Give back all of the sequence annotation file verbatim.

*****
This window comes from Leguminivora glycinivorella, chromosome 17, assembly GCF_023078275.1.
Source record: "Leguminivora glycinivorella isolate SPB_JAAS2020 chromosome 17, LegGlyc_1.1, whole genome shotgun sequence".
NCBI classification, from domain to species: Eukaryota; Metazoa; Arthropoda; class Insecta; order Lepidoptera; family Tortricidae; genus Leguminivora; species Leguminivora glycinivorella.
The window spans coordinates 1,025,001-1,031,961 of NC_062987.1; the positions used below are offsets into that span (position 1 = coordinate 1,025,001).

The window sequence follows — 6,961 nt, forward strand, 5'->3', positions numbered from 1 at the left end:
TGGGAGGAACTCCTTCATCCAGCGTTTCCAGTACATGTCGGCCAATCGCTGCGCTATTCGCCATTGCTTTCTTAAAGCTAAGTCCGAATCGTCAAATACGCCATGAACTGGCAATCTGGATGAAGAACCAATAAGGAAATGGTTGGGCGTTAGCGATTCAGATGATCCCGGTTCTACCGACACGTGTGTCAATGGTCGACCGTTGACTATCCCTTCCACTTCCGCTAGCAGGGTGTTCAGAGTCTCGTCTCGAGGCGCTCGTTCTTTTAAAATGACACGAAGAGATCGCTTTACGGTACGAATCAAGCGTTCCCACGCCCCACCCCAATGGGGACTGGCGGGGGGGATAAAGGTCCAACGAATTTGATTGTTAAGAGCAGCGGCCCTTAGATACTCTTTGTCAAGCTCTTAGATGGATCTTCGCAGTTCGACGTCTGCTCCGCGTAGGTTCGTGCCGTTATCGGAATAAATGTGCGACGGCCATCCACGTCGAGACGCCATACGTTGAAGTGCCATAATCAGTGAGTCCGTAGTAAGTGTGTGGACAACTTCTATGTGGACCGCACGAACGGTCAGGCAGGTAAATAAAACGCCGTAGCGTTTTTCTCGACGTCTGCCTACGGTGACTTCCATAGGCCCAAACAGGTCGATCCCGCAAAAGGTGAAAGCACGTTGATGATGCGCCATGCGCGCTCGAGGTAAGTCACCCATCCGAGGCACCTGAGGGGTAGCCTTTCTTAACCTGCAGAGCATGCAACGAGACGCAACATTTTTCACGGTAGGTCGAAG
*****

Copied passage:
This window comes from Leguminivora glycinivorella, chromosome 17, assembly GCF_023078275.1.
Source record: "Leguminivora glycinivorella isolate SPB_JAAS2020 chromosome 17, LegGlyc_1.1, whole genome shotgun sequence".
NCBI classification, from domain to species: Eukaryota; Metazoa; Arthropoda; class Insecta; order Lepidoptera; family Tortricidae; genus Leguminivora; species Leguminivora glycinivorella.
The window spans coordinates 1,025,001-1,031,961 of NC_062987.1; the positions used below are offsets into that span (position 1 = coordinate 1,025,001).

The window sequence follows — 6,961 nt, forward strand, 5'->3', positions numbered from 1 at the left end:
TGGGAGGAACTCCTTCATCCAGCGTTTCCAGTACATGTCGGCCAATCGCTGCGCTATTCGCCATTGCTTTCTTAAAGCTAAGTCCGAATCGTCAAATACGCCATGAACTGGCAATCTGGATGAAGAACCAATAAGGAAATGGTTGGGCGTTAGCGATTCAGATGATCCCGGTTCTACCGACACGTGTGTCAATGGTCGACCGTTGACTATCCCTTCCACTTCCGCTAGCAGGGTGTTCAGAGTCTCGTCTCGAGGCGCTCGTTCTTTTAAAATGACACGAAGAGATCGCTTTACGGTACGAATCAAGCGTTCCCACGCCCCACCCCAATGGGGACTGGCGGGGGGGATAAAGGTCCAACGAATTTGATTGTTAAGAGCAGCGGCCCTTAGATACTCTTTGTCAAGCTCTTAGATGGATCTTCGCAGTTCGACGTCTGCTCCGCGTAGGTTCGTGCCGTTATCGGAATAAATGTGCGACGGCCATCCACGTCGAGACGCCATACGTTGAAGTGCCATAATCAGTGAGTCCGTAGTAAGTGTGTGGACAACTTCTATGTGGACCGCACGAACGGTCAGGCAGGTAAATAAAACGCCGTAGCGTTTTTCTCGACGTCTGCCTACGGTGACTTCCATAGGCCCAAACAGGTCGATCCCGCAAAAGGTGAAAGCACGTTGATGATGCGCCATGCGCGCTCGAGGTAAGTCACCCATCCGAGGCACCTGAGGGGTAGCCTTTCTTAACCTGCAGAGCATGCAACGAGACGCAACATTTTTCACGGTAGGTCGAAG